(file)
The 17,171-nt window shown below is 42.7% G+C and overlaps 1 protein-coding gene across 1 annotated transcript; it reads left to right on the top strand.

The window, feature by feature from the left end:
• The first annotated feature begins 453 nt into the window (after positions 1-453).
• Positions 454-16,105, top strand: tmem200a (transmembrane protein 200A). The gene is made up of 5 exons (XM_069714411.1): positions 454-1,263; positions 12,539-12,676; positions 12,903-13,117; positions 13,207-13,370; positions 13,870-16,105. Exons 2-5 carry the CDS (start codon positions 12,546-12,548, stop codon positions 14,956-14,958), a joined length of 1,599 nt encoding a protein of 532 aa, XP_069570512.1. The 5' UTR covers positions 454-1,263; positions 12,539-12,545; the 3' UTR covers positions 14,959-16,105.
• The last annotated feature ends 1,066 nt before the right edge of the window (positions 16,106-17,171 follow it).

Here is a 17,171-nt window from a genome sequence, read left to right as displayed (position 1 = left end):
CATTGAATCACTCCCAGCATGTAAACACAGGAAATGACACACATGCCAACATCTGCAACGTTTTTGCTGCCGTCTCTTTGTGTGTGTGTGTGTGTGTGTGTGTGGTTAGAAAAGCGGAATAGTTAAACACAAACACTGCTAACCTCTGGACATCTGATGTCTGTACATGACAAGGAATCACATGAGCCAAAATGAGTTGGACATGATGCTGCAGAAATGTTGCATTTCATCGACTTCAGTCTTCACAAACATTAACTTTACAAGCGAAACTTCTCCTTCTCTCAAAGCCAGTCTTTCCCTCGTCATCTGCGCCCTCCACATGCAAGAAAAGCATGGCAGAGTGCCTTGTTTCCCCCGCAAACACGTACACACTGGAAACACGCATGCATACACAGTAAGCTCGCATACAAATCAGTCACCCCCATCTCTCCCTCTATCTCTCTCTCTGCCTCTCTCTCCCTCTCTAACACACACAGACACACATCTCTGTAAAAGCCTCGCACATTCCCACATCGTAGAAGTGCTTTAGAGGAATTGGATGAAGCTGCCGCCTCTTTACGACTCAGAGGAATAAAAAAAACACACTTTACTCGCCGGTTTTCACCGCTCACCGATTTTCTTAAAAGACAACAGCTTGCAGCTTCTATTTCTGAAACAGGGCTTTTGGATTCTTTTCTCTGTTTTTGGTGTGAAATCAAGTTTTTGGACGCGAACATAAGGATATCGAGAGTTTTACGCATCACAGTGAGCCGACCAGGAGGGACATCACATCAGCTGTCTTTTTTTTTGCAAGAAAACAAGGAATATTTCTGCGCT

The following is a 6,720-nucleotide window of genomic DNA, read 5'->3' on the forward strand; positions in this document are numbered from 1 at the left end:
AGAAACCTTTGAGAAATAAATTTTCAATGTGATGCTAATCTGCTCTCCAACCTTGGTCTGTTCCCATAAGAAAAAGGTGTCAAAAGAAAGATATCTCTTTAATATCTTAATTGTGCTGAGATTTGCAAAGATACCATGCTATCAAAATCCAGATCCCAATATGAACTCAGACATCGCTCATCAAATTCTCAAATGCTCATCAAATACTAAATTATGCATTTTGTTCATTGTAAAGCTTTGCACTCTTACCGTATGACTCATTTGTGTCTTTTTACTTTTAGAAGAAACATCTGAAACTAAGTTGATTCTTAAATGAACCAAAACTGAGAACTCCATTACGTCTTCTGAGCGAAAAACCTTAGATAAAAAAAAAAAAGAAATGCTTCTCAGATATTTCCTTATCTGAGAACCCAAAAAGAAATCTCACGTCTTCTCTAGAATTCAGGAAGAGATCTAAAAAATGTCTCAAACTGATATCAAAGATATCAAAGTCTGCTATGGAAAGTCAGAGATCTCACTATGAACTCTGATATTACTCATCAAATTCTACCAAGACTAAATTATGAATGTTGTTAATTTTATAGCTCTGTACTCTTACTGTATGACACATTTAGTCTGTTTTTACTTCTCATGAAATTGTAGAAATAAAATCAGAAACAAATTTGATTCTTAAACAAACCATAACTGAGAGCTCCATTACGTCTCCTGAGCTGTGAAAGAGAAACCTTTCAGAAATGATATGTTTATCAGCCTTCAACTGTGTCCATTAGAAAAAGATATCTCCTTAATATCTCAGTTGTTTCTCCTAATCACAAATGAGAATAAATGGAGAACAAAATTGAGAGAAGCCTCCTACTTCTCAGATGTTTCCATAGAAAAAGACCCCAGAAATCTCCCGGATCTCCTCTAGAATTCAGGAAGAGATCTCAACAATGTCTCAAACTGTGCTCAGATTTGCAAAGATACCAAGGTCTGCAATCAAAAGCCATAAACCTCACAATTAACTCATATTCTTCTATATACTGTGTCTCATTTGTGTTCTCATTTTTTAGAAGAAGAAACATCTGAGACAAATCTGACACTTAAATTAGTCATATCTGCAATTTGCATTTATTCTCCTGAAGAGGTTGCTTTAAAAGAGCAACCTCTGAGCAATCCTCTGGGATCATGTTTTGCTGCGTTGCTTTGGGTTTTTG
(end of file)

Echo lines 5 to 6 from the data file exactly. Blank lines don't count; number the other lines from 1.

• The last annotated feature ends 1,066 nt before the right edge of the window (positions 16,106-17,171 follow it).

Here is a 17,171-nt window from a genome sequence, read left to right as displayed (position 1 = left end):